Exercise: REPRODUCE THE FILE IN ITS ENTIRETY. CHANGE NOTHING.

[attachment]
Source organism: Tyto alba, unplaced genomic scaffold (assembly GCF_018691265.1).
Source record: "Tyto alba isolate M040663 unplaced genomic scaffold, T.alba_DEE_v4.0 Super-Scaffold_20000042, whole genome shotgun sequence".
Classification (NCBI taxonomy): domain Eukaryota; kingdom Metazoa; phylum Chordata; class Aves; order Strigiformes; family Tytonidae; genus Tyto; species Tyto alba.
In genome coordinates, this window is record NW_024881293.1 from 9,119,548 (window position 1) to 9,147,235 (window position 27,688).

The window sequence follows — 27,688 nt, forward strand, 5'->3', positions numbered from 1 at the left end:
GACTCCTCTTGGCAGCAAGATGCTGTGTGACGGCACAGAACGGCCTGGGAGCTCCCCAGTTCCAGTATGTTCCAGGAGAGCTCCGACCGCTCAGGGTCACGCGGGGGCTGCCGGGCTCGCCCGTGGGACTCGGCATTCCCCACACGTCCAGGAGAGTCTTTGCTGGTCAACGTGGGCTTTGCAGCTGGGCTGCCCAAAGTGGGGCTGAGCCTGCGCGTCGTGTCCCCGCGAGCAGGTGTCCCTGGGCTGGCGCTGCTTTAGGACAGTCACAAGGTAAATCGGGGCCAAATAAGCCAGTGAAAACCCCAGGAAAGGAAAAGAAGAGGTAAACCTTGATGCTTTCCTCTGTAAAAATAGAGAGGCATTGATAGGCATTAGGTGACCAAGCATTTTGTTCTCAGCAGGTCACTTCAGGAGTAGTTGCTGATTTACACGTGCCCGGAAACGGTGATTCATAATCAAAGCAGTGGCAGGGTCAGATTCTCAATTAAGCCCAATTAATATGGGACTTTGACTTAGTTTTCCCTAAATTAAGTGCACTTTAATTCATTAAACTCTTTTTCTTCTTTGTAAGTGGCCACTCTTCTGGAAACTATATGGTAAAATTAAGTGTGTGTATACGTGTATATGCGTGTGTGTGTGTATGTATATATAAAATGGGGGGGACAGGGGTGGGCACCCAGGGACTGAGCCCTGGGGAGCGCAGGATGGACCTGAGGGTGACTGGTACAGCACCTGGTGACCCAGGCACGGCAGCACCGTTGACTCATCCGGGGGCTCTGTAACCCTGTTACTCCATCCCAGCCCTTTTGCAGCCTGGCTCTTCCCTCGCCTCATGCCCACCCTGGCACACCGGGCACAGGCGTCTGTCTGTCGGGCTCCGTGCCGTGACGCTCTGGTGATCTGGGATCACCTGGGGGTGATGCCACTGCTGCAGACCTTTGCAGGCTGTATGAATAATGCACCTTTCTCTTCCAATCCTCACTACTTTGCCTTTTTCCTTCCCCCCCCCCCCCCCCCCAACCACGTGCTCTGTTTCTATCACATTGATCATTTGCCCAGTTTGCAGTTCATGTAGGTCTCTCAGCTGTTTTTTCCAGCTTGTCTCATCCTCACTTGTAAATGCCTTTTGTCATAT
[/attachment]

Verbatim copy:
Source organism: Tyto alba, unplaced genomic scaffold (assembly GCF_018691265.1).
Source record: "Tyto alba isolate M040663 unplaced genomic scaffold, T.alba_DEE_v4.0 Super-Scaffold_20000042, whole genome shotgun sequence".
Classification (NCBI taxonomy): domain Eukaryota; kingdom Metazoa; phylum Chordata; class Aves; order Strigiformes; family Tytonidae; genus Tyto; species Tyto alba.
In genome coordinates, this window is record NW_024881293.1 from 9,119,548 (window position 1) to 9,147,235 (window position 27,688).

The window sequence follows — 27,688 nt, forward strand, 5'->3', positions numbered from 1 at the left end:
GACTCCTCTTGGCAGCAAGATGCTGTGTGACGGCACAGAACGGCCTGGGAGCTCCCCAGTTCCAGTATGTTCCAGGAGAGCTCCGACCGCTCAGGGTCACGCGGGGGCTGCCGGGCTCGCCCGTGGGACTCGGCATTCCCCACACGTCCAGGAGAGTCTTTGCTGGTCAACGTGGGCTTTGCAGCTGGGCTGCCCAAAGTGGGGCTGAGCCTGCGCGTCGTGTCCCCGCGAGCAGGTGTCCCTGGGCTGGCGCTGCTTTAGGACAGTCACAAGGTAAATCGGGGCCAAATAAGCCAGTGAAAACCCCAGGAAAGGAAAAGAAGAGGTAAACCTTGATGCTTTCCTCTGTAAAAATAGAGAGGCATTGATAGGCATTAGGTGACCAAGCATTTTGTTCTCAGCAGGTCACTTCAGGAGTAGTTGCTGATTTACACGTGCCCGGAAACGGTGATTCATAATCAAAGCAGTGGCAGGGTCAGATTCTCAATTAAGCCCAATTAATATGGGACTTTGACTTAGTTTTCCCTAAATTAAGTGCACTTTAATTCATTAAACTCTTTTTCTTCTTTGTAAGTGGCCACTCTTCTGGAAACTATATGGTAAAATTAAGTGTGTGTATACGTGTATATGCGTGTGTGTGTGTATGTATATATAAAATGGGGGGGACAGGGGTGGGCACCCAGGGACTGAGCCCTGGGGAGCGCAGGATGGACCTGAGGGTGACTGGTACAGCACCTGGTGACCCAGGCACGGCAGCACCGTTGACTCATCCGGGGGCTCTGTAACCCTGTTACTCCATCCCAGCCCTTTTGCAGCCTGGCTCTTCCCTCGCCTCATGCCCACCCTGGCACACCGGGCACAGGCGTCTGTCTGTCGGGCTCCGTGCCGTGACGCTCTGGTGATCTGGGATCACCTGGGGGTGATGCCACTGCTGCAGACCTTTGCAGGCTGTATGAATAATGCACCTTTCTCTTCCAATCCTCACTACTTTGCCTTTTTCCTTCCCCCCCCCCCCCCCCCCAACCACGTGCTCTGTTTCTATCACATTGATCATTTGCCCAGTTTGCAGTTCATGTAGGTCTCTCAGCTGTTTTTTCCAGCTTGTCTCATCCTCACTTGTAAATGCCTTTTGTCATAT